Scott Morrison's wife
Scott Morrison married Jenny Morrison (nee Warren) in 1990. The pair met at the young age of 12 on a day trip to Luna Park in Sydney. A year later, the couple met again at a Christian youth camp where they exchanged numbers. They eventually started dating age 16 and from there, they were inseparable.
Jenny became a registered nurse (a job she has since left) and she and Scott welcomed two daughters, Abbey and Lily. They previously lived in the suburban Sydney suburb of Sutherland Shire, but in 2018, their lives were turned upside down.
Indeed, when Scott Morrison became Australia's 30th PM, Jenny said she was in complete shock.
"I did not see it coming," she told Nine Honey.
Next thing, the family had packed up their bags and were on their way to Kirribilli House in Sydney's lower North Shore. But despite the drastic change to her husband's life, Jenny tried to keep things as simple as possible, choosing not to travel with an entourage and frequenting her favourite cafes in the area alone.
"I might be the Prime Minister's wife, but I'm still a mum with two young girls and trying to keep things as normal as possible."
"I think maybe people picture that your life as the wife of the Prime Minister is glamorous and amazing and exciting. But no… I'm doing the same things everyone else does. It's hard work being a parent."
Scott Morrison's daughters
Scott and Jenny share two daughters, Abbey and Lily, who are now aged 15 and 13, respectively. The couple have been open about their struggle with infertility, telling The Australian Women's Weekly that they were unable to conceive for almost 20 years.
"Yes, I was very sad that I couldn't have children. That framed a lot of my life," Jenny told the publication.
The couple also tried several failed rounds of IVF, and finally, Jenny fell pregnant naturally aged 39.
Due to the family's heightened attention, Jenny has previously said that both of their daughters have been barred from having social media accounts.
"They’re not allowed to have Instagram accounts. Anything, actually—Snapchat, nothing," she told Nine Honey in 2019.
she added: "As a mum, yes, I’m anxious about those days ahead where it's going to play a much bigger part... I'm shielding them as much as I can."
Morrison studied a Bachelor of Science at the University of New South Wales, later graduating with a honours in economic geography. After graduating, he worked as a policy and research manager for the Property Council of Australia before becoming the deputy chief executive of the Australian Tourism Task Force. He moved to New Zealand in the late 90s, where he continued his work in tourism as director of the country's Office of Tourism and Sport.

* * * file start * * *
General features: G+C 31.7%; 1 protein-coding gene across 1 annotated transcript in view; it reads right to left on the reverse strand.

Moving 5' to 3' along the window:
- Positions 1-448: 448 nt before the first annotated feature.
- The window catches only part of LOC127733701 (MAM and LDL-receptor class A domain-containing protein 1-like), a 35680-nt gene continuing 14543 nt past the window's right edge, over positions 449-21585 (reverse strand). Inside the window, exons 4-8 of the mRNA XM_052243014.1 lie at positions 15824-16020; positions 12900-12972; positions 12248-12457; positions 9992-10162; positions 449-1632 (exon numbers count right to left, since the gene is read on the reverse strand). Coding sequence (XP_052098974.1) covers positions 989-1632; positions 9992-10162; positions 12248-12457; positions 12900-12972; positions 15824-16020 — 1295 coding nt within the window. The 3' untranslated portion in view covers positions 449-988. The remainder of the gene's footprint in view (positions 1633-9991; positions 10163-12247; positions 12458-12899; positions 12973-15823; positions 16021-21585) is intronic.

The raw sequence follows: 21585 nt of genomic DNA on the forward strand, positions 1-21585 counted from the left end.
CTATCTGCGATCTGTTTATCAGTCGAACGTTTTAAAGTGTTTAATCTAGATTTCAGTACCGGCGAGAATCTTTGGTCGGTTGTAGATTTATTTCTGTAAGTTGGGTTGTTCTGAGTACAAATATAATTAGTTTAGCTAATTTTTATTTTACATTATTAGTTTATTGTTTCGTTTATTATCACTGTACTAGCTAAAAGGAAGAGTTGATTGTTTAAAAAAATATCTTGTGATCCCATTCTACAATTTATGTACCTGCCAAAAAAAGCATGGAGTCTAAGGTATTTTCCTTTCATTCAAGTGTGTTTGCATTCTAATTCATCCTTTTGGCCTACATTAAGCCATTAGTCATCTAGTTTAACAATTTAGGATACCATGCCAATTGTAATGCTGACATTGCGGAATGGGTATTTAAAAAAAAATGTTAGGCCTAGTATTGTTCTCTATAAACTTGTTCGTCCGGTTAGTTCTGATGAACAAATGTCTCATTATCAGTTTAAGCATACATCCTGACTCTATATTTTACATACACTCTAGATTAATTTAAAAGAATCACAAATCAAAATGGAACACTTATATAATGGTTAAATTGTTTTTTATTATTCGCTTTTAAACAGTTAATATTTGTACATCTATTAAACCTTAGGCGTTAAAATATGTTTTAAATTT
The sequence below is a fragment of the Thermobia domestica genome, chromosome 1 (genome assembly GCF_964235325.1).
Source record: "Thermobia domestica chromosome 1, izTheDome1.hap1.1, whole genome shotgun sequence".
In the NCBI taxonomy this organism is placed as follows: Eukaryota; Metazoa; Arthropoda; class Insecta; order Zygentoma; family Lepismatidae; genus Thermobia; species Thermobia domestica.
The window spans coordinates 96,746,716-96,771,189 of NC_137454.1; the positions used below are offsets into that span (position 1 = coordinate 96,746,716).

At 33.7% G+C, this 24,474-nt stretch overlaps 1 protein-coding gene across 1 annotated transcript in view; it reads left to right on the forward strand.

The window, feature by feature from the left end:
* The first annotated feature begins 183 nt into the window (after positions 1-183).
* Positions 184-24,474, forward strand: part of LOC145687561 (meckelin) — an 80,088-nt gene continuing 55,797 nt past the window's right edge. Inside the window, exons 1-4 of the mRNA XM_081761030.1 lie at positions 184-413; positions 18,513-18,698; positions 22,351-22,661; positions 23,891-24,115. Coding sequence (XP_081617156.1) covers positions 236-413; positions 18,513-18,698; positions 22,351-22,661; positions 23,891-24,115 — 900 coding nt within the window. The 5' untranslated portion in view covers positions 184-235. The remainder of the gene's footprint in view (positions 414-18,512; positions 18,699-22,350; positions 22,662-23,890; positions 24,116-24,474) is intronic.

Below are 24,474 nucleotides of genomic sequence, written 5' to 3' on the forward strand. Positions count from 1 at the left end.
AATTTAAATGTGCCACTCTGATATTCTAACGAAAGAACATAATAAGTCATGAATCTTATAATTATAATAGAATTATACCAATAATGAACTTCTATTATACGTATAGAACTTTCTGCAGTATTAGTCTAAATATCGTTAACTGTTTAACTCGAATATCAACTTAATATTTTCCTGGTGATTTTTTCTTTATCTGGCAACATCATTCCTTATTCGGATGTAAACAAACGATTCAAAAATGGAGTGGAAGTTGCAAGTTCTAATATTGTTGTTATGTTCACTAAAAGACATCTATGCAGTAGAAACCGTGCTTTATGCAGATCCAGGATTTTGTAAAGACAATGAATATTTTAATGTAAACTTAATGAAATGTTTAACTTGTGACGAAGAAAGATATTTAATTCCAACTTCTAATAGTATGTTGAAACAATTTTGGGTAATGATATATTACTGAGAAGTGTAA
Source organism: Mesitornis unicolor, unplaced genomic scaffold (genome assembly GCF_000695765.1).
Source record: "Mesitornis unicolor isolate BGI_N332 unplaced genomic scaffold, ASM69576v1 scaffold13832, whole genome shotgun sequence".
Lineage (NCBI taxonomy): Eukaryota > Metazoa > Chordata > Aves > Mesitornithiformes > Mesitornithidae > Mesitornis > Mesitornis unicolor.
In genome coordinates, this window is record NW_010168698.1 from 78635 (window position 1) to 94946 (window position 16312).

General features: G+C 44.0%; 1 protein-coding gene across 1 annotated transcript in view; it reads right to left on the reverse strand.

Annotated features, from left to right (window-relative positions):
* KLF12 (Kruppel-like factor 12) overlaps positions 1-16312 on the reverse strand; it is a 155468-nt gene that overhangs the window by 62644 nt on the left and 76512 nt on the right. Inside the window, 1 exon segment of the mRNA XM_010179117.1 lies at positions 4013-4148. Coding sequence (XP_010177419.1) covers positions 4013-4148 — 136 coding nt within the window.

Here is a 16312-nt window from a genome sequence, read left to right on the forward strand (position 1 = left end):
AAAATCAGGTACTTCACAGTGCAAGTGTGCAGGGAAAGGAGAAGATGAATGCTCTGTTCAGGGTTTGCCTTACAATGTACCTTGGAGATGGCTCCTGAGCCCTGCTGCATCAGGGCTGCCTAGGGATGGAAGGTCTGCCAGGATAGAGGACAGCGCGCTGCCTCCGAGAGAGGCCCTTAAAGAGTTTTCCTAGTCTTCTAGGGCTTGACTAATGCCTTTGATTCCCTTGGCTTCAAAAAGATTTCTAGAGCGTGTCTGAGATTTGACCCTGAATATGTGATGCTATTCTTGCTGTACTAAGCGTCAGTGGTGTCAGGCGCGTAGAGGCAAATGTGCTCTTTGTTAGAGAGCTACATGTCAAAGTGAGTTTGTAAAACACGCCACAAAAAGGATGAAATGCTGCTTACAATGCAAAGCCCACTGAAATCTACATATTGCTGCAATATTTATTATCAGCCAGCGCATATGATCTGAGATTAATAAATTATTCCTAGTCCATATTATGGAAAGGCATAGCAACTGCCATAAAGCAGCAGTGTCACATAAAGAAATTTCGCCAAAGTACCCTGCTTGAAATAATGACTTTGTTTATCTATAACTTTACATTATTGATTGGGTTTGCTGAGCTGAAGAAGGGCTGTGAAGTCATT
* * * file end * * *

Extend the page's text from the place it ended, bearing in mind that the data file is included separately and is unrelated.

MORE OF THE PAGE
In 2000, Morrison returned to Australia where he became the state director of the New South Wales division of the Liberal Party, but in 2004, he left to become the managing director of Tourism Australia.
There, he worked on the infamous "So where the bloody hell are you?" campaign. He lasted two years before his contract was terminated.
The Saturday Paper later published a report suggesting this was due to the company failing to follow government procurement guidelines for specific contracts involved in the campaign. Morrison's stint was also the inspiration behind his now-iconic nickname, 'Scotty from Marketing', which stuck after satire website Betoota Advocate published the phrase in the wake of his controversial response to the 2019 bushfires.
Morrison returned to work for the Liberal Party in 2007, where he became a unity candidate to represent Cook in the House of Representatives.
In 2013, Morrison was appointed Minister for Immigration and Border Protection in the Abbott government. In this position, he launched Operation Sovereign Borders, which was aimed at stopping unauthorised boats from entering Australian waters. Its policies drew widespread criticism, but Morrison continued to defend it, telling media, "we've got to have a policy that works, we've got to stop the people smuggling. Yes, it is a tough policy."
After a brief stint as Minister for Social Services, Morrison became treasurer in December 2015. He remained in that position until then-prime minister Malcolm Turnbull called a leadership spill in 2018. When Turnbull, Morrison gained the most votes and became prime minister on August 24, 2018.
Standout moments from Morrison's first term as prime minister include his controversial response to the Australian bushfires, which caused widespread damage, detrimentally affecting the livelihood of thousands of farmers. Instead of being on hand to help sign off on relief support and prove his own commitment to help and rebuild, he instead took an unannounced trip overseas with his family to Hawaii.
His government was also heavily criticised in 2022 when an investigation into the government's workplace culture found that one-third of parliamentary staff in Australia had experienced some form of sexual harassment. Speaking to media, Morrison said he was "appalled" at the findings, explaining that while the working environment of the government can be stressful, "This is no excuse to normalise inappropriate, unhealthy and unprofessional behaviour."
Later in 2022, Morrison's response (or lack thereof) to the devastating flood crisis in both Queensland and northern New South Wales was met with backlash. At the time it was happening, Morrison was in Perth, which meant relief packages (and proper acknowledgement of the severity of the crisis) was delayed.
Now, Morrison has well and truly hit the campaign trail in a bid to top opposition leader Anthony Albanese. On May 21, we'll find out if Australians are ready for a change, or if Scotty from Marketing has, in fact, marketed himself another term.